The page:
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Lost in Each Other's Eyes

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Xichen doesn’t know what it is that makes him stop and stare at the whale shark and the blue whale calf.

Please,” the whale shark is saying, in a tone that hints at long-suffering patience. “You know that you’re too big for me to physically wrangle.”

“So I’m too big for a babysitter, too!” says the blue whale calf, who is almost the same size as the whale shark.

“Not according to your brother,” says the whale shark. “And he’s the one I answer to.”

“But you don’t have to,” argues the calf. “You could go anywhere, be anything. Why bother?”

Even from a distance, Xichen sees the misunderstanding with painful clarity.

The calf means no harm. It’s clear from his tone. He is yet a calf, and doesn’t know the power of the careless word to do harm.

The whale shark knows this too, and the pain is blink-and-you’d-miss-it when it flickers in his eyes, in his voice, as he replies, “That’s my business. I’ve promised my services to your brother, so you are my business.”

The calf’s eyes glint with defiance, and Xichen sees disaster on the horizon.

“Excuse me,” says Xichen, surprising himself.

The whale calf and the whale shark turn to stare at him, and his heartbeat quickens as he realizes that he has acted against his usual personal rule of non-interference.

Non-interference is vague, as personal policies go, and Xichen knows well that it must be balanced out with compassionate interference. It’s too easy for non-interference to slide into disinterest and absconding from responsibility.

Xichen tries to always remember that it is his place to step in when he sees something happening that is unjust. It is not his place to step in when he sees a conflict or misunderstanding taking place that his own biases say ought to be an easy fix.

He has managed to stand by and watch Wangji go through the most excruciatingly lengthy courtship that—in Xichen’s very biased view—could be easily resolved with a conversation. He’s teased Wangji for his obvious crush on the orca, and made pointed comments now and then. But whenever he’s caught himself about to directly address the misunderstanding in question, he’s always held back. It’s his own biases at play, he knows—his urge to protect Wangji, to shield him from a world that seems to find it so difficult to understand him.

And perhaps, he realizes in this awkward moment of exchanging surprised stares with the whale calf and the whale shark, he has been aching so much to do something that it has transformed into action here and now, before a defiant whale calf and his beleaguered caretaker whale shark.

“Yes?” says the whale shark with an air of suspicion, and Xichen realizes that he has been silent too long. The whale shark is no longer staring, but has begun to gently drift between Xichen and the whale calf. It is a defensive, protective move that is also subtly made, and Xichen becomes aware that there is possibly another reason why he was compelled to speak.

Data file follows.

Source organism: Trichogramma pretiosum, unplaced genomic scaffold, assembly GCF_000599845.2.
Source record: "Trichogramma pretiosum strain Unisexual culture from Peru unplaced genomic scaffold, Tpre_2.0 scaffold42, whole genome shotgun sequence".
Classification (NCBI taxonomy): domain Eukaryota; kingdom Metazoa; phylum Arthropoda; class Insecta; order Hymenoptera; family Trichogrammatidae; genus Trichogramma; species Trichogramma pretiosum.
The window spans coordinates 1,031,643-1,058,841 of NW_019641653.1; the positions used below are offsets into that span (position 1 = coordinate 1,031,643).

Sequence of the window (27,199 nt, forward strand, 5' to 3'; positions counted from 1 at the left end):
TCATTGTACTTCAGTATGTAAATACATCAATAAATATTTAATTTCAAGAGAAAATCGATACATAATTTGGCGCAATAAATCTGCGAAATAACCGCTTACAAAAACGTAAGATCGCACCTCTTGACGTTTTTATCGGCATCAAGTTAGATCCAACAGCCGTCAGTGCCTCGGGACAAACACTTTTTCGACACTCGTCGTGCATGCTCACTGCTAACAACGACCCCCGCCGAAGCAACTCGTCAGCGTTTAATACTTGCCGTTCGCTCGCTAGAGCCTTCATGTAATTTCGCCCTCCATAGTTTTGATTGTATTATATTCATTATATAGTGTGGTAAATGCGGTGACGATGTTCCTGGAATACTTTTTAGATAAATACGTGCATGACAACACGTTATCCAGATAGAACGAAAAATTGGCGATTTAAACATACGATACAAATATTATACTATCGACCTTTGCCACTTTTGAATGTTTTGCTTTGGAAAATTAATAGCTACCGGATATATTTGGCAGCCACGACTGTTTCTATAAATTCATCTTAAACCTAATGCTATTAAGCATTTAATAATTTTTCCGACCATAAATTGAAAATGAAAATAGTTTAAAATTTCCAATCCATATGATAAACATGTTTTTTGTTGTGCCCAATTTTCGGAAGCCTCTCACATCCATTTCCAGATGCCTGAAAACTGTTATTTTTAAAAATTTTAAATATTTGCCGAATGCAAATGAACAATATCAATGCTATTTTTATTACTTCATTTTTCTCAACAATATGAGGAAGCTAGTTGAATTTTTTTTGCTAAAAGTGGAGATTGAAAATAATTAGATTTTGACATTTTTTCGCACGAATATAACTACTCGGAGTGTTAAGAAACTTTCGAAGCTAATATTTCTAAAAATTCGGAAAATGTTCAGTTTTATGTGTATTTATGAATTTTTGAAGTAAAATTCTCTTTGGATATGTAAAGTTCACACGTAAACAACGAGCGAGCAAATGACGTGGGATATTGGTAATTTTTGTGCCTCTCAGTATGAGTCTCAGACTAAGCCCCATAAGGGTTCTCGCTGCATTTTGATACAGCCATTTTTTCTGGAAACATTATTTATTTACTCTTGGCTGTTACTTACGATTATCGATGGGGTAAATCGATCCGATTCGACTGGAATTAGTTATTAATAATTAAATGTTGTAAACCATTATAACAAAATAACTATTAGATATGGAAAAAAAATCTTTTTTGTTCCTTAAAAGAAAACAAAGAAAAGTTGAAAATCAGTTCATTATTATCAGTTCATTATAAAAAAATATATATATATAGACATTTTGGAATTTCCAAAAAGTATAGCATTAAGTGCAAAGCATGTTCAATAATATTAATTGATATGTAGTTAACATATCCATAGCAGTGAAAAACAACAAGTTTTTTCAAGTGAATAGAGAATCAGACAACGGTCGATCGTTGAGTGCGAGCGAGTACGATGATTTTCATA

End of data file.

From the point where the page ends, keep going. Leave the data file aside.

The whale shark is beautiful.

Xichen has never given much thought to the beauty of other whales, much less sharks. He knows that other whales talk about such things, often making a great deal of fuss about beauty and mates. He’s simply never felt the inclination, and has long since come to terms with this part of himself.

But looking at the whale shark, his stomach does a strange sort of flip that he’s never experienced before, and he thinks suddenly, he almost does understand.

“I apologize for the interruption,” says Xichen, keeping his tone and his gaze even. Beneath the surface, he scrambles through a dozen possible things to say. I’d never seen a shark nanny before? No, that sounds like an insult. You’re the most beautiful creature I’ve ever seen? Coming on too strong. I really want to get to know you? Too strong again, almost creepy. “I simply saw you, and felt compelled to talk to you.”

The words drift in the water between them, and the whale shark stares at Xichen, the suspicious light in his eyes gradually fading into mystification.

“To…me?” he asks at last.

“To you,” says Xichen. “You are…very attractive, if you don’t mind me saying.”

The whale shark stares at Xichen for a long moment before he blurts, “But I’m a shark.”

“Yes,” says Xichen, wondering what the but is supposed to connote. “A beautiful shark.”

“Yao-ge,” says the whale calf, pushing past the whale shark after a long moment of silence. “You have to say something.”

The whale shark makes an inarticulate noise. Xichen feels caught between hope that it’s because the shark is flattered, and terror that he has made the shark uncomfortable.

“His name is Meng Yao,” says the whale calf. “I’m Huaisang.”

“It’s nice to meet you, Huaisang,” says Xichen, keeping his voice even as he gathers the tatters of his dignity. “My name is Xichen. I’m very sorry if I made you uncomfortable. I was acting impulsively. I will not bother you again.”